SMILES, blushes, hellos and giddy banter; new faces and familiar ones; brave new girls in a brave new year, all the braver if she sported a brand new look—a makeover as bold as Audrey Hepburn’s in Roman Holiday: goodbye tresses, hello gamine charm!
Outside the school gates, the buzz of traffic; inside, a stray parent here and there doubling the already anxious pulse of the day, bidding fond, reluctant goodbyes to their darlings just minutes before the peal of the first day’s first bell.
First days at school always jolt you back to reality and solid school ground: the morning assembly and flag-raising ceremony, the dutiful mouthing of the national pledge, and for good measure, the school song, and of course, the speech by the principal.
As Madam Principal’s voice drones along, the air thickens with thoughts—a swirl of sunny hopes for more ‘A’s, and internal pep talk (“Work harder!” “Sleep lesser!” “Learn three new words a day!”). Then those buzzing distractions:
When’s she going to be done?
What shall I have for lunch? Rice with a deep fried egg? Soy-sauce pork cutlet?
Netball with Jen and Ai Leng over recess?
It was hard to tell what anyone was thinking, for everyone wore such listening faces, teachers too, especially where I studied at Raffles Girls’ Secondary School.
Such order and precision at the start of the day! Neat rows, two-by-two by the class on the school quadrangle, the oldest students on the far right trickling left towards the younger ones.
What could possibly be running through the teachers’ minds? Heartfelt wishes for an eight- or nine-A1 student from their class, perhaps—which, during my time, was like ringing up the jackpot or scoring a hole-in-one. Maybe even a salary hike, or a promotion to Head of Department, who knows?
The principal’s thoughts were definitely more grandiose: how could she brag to the whole world at the end of the school year that Raffles was still the finest girls’ school in Singapore? From academic to sporting to artistic achievements, everything she spoke of was a vision of superlatives: great teachers, standout students, super scores, athletic superstars, songbirds, artists.
There she was, rambling on with her lofty talk, her schoolmarm voice lanced now and then by an ear-splitting screech or a hollow echo from the microphone that sometimes conspired against her; and here I was, silly student and silly teen, admiring shoes and examining socks.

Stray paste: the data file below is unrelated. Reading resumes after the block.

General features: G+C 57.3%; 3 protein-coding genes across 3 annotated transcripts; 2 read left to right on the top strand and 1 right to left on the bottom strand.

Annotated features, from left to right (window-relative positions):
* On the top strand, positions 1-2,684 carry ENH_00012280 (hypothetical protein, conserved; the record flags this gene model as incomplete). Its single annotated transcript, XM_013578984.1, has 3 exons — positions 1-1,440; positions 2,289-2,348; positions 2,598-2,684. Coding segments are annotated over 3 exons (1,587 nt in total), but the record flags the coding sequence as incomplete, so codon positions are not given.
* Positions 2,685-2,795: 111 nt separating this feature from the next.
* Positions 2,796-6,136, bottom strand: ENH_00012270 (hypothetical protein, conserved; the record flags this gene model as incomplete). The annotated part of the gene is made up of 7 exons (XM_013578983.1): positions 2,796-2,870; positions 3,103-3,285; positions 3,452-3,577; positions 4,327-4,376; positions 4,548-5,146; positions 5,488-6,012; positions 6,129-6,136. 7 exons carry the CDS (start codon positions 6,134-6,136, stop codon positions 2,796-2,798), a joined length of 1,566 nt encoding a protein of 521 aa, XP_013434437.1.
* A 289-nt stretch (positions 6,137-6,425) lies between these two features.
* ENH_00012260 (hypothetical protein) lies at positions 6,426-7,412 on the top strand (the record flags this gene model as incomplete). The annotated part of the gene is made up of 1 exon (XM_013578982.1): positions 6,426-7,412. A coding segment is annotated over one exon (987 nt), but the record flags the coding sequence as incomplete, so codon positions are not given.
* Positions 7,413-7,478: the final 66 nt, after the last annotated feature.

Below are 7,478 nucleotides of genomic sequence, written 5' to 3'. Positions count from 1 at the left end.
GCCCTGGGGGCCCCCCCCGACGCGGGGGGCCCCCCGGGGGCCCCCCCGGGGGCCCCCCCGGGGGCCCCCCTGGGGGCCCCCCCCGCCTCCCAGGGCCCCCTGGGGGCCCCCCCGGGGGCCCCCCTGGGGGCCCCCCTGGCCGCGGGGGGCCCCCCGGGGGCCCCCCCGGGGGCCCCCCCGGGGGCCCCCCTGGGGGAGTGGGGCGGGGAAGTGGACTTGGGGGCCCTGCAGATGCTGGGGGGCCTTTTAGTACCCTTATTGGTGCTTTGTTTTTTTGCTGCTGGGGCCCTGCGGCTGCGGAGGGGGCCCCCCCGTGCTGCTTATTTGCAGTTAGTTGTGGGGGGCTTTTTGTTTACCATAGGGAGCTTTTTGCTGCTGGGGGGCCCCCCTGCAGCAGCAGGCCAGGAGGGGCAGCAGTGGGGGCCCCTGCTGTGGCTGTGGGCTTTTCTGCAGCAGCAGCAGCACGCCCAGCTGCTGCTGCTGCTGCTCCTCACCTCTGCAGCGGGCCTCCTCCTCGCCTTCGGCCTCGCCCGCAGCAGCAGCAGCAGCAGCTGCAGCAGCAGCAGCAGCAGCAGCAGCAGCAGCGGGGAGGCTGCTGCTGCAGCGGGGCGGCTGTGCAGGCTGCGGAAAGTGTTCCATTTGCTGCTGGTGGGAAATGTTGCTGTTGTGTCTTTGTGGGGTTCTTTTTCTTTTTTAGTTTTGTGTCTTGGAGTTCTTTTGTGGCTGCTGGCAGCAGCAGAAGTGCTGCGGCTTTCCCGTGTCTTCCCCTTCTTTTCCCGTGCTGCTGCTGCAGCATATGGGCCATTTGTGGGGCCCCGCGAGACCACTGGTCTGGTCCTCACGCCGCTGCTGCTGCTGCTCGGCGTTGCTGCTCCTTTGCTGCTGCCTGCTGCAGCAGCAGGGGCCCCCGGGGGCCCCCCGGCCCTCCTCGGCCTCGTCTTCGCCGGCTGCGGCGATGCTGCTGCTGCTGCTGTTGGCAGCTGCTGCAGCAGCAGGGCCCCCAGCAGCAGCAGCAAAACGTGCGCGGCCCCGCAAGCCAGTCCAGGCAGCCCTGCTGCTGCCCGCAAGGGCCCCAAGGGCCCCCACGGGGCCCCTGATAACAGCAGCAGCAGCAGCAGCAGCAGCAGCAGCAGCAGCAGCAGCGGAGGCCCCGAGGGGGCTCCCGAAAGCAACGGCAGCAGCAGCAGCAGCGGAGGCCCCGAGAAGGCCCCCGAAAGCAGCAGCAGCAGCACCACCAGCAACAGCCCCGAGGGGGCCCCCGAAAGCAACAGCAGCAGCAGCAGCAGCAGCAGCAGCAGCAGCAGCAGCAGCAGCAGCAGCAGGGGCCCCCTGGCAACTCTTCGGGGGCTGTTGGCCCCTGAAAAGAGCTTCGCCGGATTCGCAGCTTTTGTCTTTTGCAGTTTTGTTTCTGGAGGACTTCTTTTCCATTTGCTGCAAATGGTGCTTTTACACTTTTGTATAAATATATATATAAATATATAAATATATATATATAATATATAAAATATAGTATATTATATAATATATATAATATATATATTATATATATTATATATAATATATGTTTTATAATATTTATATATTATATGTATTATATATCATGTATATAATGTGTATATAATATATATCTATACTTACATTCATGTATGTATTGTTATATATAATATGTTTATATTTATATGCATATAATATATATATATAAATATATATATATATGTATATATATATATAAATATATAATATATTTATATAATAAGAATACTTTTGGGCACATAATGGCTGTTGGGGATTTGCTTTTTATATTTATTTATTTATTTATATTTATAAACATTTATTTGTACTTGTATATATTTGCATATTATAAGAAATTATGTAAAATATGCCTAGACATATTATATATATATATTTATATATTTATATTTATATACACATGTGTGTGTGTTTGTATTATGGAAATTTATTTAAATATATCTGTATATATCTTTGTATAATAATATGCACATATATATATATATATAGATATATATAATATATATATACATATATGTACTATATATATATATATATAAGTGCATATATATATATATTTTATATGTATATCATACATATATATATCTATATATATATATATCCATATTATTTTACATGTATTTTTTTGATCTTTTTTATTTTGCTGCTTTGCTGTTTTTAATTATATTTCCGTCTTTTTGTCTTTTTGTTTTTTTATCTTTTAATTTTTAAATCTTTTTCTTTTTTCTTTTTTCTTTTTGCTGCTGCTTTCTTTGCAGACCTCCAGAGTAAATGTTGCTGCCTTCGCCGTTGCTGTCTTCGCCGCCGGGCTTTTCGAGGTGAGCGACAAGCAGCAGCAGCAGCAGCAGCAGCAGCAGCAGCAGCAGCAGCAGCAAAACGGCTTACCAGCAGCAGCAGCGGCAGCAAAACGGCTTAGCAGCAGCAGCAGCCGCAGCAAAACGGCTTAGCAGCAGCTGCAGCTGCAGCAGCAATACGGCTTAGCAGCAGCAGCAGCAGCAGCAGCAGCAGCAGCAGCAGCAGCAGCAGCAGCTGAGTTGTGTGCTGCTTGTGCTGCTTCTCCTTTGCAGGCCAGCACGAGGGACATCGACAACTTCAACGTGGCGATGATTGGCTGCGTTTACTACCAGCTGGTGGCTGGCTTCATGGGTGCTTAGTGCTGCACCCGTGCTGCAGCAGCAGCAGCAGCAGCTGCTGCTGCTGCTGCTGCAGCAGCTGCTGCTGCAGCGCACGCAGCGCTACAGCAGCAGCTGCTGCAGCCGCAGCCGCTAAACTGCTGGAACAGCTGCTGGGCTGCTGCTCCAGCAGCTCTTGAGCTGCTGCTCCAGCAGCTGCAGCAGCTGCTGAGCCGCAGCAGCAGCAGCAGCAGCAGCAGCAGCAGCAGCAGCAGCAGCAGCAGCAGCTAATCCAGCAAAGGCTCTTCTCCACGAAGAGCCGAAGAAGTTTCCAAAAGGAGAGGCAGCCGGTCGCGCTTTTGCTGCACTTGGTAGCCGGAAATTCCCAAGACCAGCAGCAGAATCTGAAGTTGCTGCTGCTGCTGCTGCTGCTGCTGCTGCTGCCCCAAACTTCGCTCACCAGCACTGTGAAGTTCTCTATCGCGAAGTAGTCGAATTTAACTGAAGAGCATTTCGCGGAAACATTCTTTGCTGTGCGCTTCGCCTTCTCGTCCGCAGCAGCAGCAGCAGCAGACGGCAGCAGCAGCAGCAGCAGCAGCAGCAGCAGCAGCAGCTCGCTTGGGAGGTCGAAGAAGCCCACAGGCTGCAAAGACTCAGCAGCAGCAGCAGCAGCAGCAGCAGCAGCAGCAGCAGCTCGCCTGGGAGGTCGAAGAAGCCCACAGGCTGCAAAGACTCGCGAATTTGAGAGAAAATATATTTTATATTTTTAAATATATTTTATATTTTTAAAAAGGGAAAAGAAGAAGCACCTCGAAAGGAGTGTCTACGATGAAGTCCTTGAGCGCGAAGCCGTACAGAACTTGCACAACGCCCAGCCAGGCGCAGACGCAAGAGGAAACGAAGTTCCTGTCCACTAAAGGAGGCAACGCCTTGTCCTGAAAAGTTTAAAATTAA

Canvas Bata shoes didn’t interest me; only those with a swoosh, the signature three stripes, or a bold N, brands in that league caught my eye. On the first day of any new term, I was sure to find new shoes on certain girls. Oh, the envy!
One year, when I did have a new pair of New Balance shoes, I wished for everyone to look at my feet, particularly the two or three prefects I had a terrible crush on.
And then, there were socks and the whole business of how they were folded. These were the days when no-show socks hadn’t even existed, although pom-pom socks were all the rage but banned in school. So sock-folding was de rigueur if you didn’t want to look like Miss Geek with your socks coming up to the calf.
I took great interest in studying not just the fold of the sock, but the number of folds and its length: the longer the fold, the fewer you had to make, and the fewer you made, the lesser chance of the folds bunching up around the ankle like a choker.
Invariably, the cooler and hotter girls had theirs folded so long and low they just skirted the base of the ankles you could barely see them from being nearly tucked in the shoe. The too hot and wild ones had socks completely concealed within the shoe, which felt too naked and vulnerable for me.
That was how I would judge the good sense and taste of my fellow students by applying this socks test. First day of school was somehow a field day for this inane exercise, offering new ideas to refine my own sock-folding style.
If Vanity had been the name of some of us Raffles girls, the same could not have been said about the building that was home to all our learning and our quiet discoveries of womanhood.
One could easily have surmised that our administrators hadn’t been vainpots, but strict guardians of the school’s purse strings for I had never once experienced the thrill of finding a fresh coat of paint on the school walls over a new school year. Neither had there been remodeled classrooms with new desks and chairs.
My Rafflesian days were way before the school got converted into the impressively larger, grander-looking establishment of today—and already, this building is slated to go in three years!
In my time, there was still the Old Block (purportedly haunted), fronting Anderson Road that weaved up to the Shangri-La Hotel; and the New Block, just adjacent to the long-gone torn-down Anderson Secondary School, facing Stevens Road.
So the only new sentiments for me each year were the sense that I had turned older sister to the younger ones and the way the school song resonated more profoundly. Its melodious lilt and poetry had a way of making my voice quiver and the goosebumps visit with a tingle of quiet pride:
Sisters in learning and sisters at heart, life lies before us, here’s luck to the start.
And as this last line was sung, particularly on back-to-school days, I always felt a special something in my heart that urged me to seize the new day, the new term, the new year and whatever the future held for me.
This essay was written in response to the ‘O’ Levels 2002 exam, Question #1:
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